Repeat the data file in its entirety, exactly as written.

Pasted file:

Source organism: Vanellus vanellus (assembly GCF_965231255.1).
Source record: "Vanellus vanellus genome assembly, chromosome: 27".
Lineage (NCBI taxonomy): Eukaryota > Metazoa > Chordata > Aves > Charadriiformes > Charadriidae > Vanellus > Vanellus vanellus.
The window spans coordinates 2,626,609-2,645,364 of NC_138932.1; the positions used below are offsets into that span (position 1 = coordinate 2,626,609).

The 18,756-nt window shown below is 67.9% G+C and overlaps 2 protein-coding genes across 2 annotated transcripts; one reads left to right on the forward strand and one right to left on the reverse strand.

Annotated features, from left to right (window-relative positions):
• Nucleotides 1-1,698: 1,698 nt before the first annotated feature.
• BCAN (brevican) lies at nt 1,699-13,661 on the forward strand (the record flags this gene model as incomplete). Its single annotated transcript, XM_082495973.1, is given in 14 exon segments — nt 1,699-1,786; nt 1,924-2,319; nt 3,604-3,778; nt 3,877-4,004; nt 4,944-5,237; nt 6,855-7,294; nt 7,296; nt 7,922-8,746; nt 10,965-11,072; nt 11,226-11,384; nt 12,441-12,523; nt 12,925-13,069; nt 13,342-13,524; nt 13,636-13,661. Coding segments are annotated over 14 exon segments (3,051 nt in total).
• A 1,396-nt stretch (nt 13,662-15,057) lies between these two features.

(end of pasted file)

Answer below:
Source organism: Vanellus vanellus (assembly GCF_965231255.1).
Source record: "Vanellus vanellus genome assembly, chromosome: 27".
Lineage (NCBI taxonomy): Eukaryota > Metazoa > Chordata > Aves > Charadriiformes > Charadriidae > Vanellus > Vanellus vanellus.
The window spans coordinates 2,626,609-2,645,364 of NC_138932.1; the positions used below are offsets into that span (position 1 = coordinate 2,626,609).

The 18,756-nt window shown below is 67.9% G+C and overlaps 2 protein-coding genes across 2 annotated transcripts; one reads left to right on the forward strand and one right to left on the reverse strand.

Annotated features, from left to right (window-relative positions):
• Nucleotides 1-1,698: 1,698 nt before the first annotated feature.
• BCAN (brevican) lies at nt 1,699-13,661 on the forward strand (the record flags this gene model as incomplete). Its single annotated transcript, XM_082495973.1, is given in 14 exon segments — nt 1,699-1,786; nt 1,924-2,319; nt 3,604-3,778; nt 3,877-4,004; nt 4,944-5,237; nt 6,855-7,294; nt 7,296; nt 7,922-8,746; nt 10,965-11,072; nt 11,226-11,384; nt 12,441-12,523; nt 12,925-13,069; nt 13,342-13,524; nt 13,636-13,661. Coding segments are annotated over 14 exon segments (3,051 nt in total).
• A 1,396-nt stretch (nt 13,662-15,057) lies between these two features.